Once Micah starts working at age 24, both his employer and he will be contributing to his CPF savings, which will then grow even faster.
Taking Advantage of Compound Interest to Help Your Child Retire
Inspired by what he calls "the power of compound interest", James took one step further to save for Micah's retirement, even though his son is only 4 years old.
"I wanted to further enhance [Micah's CPF savings], so [my wife and I thought], 'why don't we [deposit] the red packets [Micah receives] from his grandparents; why not just contribute S$2,000 [yearly] for another 20 years?'"
By contributing S$2,000 to Micah's Special Account (SA) yearly via the Retirement Sum Topping-Up Scheme, James estimated that Micah's Special Account will grow to S$66,500 when he enters the workforce at age 24. This principal sum will continue to be compounded every year into a respectable sum by the time he turns 55!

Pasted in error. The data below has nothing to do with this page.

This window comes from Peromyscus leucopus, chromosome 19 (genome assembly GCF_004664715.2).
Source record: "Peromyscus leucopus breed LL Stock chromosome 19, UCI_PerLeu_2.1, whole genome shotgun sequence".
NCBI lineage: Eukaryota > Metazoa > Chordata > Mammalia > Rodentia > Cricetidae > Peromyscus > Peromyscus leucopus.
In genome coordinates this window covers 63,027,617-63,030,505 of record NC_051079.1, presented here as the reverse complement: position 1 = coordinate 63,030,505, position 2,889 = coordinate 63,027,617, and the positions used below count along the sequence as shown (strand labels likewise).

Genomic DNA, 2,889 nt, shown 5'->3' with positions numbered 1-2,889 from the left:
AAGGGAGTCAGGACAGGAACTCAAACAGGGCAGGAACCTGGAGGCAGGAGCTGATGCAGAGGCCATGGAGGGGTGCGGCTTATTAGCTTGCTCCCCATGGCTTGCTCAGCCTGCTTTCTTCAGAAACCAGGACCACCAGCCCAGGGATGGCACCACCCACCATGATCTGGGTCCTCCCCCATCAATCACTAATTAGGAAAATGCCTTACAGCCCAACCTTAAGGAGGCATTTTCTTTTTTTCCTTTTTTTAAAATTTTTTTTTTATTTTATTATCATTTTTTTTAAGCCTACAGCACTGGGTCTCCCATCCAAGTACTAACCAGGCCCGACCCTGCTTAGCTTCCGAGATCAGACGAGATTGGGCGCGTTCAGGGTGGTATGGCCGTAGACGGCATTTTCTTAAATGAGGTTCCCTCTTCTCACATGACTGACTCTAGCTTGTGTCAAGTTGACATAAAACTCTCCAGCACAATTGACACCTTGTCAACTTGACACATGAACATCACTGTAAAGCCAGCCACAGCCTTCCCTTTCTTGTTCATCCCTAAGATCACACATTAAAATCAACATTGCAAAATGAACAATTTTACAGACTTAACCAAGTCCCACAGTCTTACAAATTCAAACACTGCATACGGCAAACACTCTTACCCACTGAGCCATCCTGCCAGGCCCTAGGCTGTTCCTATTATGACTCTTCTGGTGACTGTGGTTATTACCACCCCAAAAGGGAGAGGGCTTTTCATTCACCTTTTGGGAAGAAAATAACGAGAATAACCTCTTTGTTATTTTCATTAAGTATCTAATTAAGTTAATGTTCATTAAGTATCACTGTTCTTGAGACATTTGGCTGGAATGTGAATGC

For easy calculation, the figures calculated above are based on the assumption that James tops up Micah's SA in January every year, with the interest rate remaining at 4%, calculated per annum.
On top of this, an Extra Interest of 1% per annum is earned on the first S$60,000 in CPF accounts, and, for Singaporeans aged 55 and above, an Additional Extra Interest of 1% per annum on the first S$30,000.
Effectively, when Micah turns 55, he will earn 6% interest per year on the first S$30,000 in his CPF account, allowing him to grow his retirement savings more quickly.
This, he hopes, will help Micah attain the Full Retirement Sum (FRS) by the time his son turns 55.
As part of the CPF Lifelong Income For the Elderly (CPF LIFE) Scheme, Singapore citizens receive a monthly payout of between S$1,280 and S$1,380 every month from age 65 for life so long as they reach the FRS requirement by age 55. Depending on the year you turn 55, the FRS is different:
|55th birthday on or after||Full Retirement Sum|
|1 July 2003||$80,000|
|1 July 2004||$84,500|